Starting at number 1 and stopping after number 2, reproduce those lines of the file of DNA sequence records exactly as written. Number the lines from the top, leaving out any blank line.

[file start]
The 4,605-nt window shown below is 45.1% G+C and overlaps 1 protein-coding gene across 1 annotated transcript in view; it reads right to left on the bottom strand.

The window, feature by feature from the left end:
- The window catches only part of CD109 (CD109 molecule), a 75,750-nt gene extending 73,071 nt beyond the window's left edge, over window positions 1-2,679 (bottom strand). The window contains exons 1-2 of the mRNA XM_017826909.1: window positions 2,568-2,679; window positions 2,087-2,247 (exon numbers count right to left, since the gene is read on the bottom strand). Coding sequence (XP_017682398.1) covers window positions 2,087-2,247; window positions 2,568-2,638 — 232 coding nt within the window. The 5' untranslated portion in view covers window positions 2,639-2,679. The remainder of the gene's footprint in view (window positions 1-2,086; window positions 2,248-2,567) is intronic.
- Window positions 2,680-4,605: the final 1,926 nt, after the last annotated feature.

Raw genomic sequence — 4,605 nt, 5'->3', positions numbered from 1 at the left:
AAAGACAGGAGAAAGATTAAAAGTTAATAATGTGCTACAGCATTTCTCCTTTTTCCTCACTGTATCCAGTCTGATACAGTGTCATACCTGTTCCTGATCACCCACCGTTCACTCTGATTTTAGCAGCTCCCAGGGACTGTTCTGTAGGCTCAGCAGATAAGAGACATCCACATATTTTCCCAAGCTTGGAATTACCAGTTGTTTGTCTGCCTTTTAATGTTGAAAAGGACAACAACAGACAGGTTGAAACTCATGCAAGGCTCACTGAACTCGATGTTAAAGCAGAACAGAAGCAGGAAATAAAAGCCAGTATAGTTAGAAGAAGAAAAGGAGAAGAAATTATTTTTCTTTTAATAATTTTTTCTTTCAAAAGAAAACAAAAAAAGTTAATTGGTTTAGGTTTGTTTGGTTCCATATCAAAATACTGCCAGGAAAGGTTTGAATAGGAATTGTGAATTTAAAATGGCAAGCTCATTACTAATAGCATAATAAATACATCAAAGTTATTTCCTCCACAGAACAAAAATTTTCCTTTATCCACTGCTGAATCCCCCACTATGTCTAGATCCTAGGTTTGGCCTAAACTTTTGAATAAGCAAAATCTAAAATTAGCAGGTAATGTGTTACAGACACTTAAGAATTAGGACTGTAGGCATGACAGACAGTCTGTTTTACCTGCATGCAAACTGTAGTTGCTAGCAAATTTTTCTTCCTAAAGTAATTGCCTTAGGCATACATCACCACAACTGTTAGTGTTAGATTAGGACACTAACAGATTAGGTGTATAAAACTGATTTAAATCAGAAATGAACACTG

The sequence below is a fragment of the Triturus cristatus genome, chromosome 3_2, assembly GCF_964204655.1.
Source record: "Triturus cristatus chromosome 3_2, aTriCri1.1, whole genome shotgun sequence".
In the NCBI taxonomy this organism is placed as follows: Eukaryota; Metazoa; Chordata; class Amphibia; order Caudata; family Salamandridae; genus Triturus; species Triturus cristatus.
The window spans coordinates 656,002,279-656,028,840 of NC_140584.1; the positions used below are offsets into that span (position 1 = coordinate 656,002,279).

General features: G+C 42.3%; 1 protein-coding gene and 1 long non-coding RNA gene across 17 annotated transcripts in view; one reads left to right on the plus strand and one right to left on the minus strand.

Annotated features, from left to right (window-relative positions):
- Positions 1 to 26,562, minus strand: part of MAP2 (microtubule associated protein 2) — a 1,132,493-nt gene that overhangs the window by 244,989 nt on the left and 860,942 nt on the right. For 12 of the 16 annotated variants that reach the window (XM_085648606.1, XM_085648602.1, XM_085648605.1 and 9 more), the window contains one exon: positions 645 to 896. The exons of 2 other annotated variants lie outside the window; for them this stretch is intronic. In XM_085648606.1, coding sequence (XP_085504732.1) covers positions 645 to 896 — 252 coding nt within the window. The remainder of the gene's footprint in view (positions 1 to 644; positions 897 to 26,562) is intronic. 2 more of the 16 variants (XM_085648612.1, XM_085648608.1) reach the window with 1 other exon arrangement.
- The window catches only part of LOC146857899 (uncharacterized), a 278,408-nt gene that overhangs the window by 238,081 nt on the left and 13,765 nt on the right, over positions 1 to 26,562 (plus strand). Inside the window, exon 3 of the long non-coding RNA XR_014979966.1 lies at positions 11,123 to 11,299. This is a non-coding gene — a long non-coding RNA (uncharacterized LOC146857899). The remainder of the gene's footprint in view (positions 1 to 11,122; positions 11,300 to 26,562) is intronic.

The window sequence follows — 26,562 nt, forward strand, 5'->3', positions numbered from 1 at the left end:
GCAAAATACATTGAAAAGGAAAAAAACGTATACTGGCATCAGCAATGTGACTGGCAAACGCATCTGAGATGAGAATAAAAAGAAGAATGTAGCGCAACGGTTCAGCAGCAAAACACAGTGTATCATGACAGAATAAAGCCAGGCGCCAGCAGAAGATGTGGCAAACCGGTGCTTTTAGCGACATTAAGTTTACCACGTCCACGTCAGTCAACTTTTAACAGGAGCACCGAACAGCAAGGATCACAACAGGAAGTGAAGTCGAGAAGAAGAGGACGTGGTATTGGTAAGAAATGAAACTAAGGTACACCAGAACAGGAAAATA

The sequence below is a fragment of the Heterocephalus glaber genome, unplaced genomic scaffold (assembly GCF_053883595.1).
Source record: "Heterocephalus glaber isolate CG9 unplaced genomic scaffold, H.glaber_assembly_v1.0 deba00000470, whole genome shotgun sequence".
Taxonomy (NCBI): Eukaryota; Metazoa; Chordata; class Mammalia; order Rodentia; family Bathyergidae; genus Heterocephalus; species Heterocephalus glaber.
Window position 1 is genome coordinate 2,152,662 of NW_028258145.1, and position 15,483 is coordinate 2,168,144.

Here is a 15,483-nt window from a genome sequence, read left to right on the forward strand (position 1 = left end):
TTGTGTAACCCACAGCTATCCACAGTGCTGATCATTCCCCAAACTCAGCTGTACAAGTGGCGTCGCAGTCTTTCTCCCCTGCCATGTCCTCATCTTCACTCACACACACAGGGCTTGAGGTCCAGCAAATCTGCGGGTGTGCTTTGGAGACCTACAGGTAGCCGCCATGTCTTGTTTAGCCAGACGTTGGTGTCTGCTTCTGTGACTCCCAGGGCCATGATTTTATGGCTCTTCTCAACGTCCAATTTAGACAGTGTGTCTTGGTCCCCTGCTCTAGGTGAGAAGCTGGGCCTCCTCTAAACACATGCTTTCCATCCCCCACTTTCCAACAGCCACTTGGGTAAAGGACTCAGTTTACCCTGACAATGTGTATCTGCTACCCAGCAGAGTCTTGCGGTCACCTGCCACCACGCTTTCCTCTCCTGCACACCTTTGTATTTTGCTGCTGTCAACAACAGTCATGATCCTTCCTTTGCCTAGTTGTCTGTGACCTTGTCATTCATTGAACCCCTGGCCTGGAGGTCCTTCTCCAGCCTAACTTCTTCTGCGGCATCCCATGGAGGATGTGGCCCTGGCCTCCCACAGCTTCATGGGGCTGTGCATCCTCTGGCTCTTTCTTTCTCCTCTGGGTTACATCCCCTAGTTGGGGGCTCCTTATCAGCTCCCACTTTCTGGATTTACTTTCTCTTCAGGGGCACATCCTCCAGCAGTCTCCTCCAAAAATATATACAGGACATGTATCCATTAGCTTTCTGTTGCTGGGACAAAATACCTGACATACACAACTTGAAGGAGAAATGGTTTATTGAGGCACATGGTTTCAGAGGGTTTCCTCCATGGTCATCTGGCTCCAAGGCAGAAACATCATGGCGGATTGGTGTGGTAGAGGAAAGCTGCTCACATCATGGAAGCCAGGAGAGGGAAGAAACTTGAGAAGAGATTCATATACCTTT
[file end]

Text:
The 4,605-nt window shown below is 45.1% G+C and overlaps 1 protein-coding gene across 1 annotated transcript in view; it reads right to left on the bottom strand.

The window, feature by feature from the left end: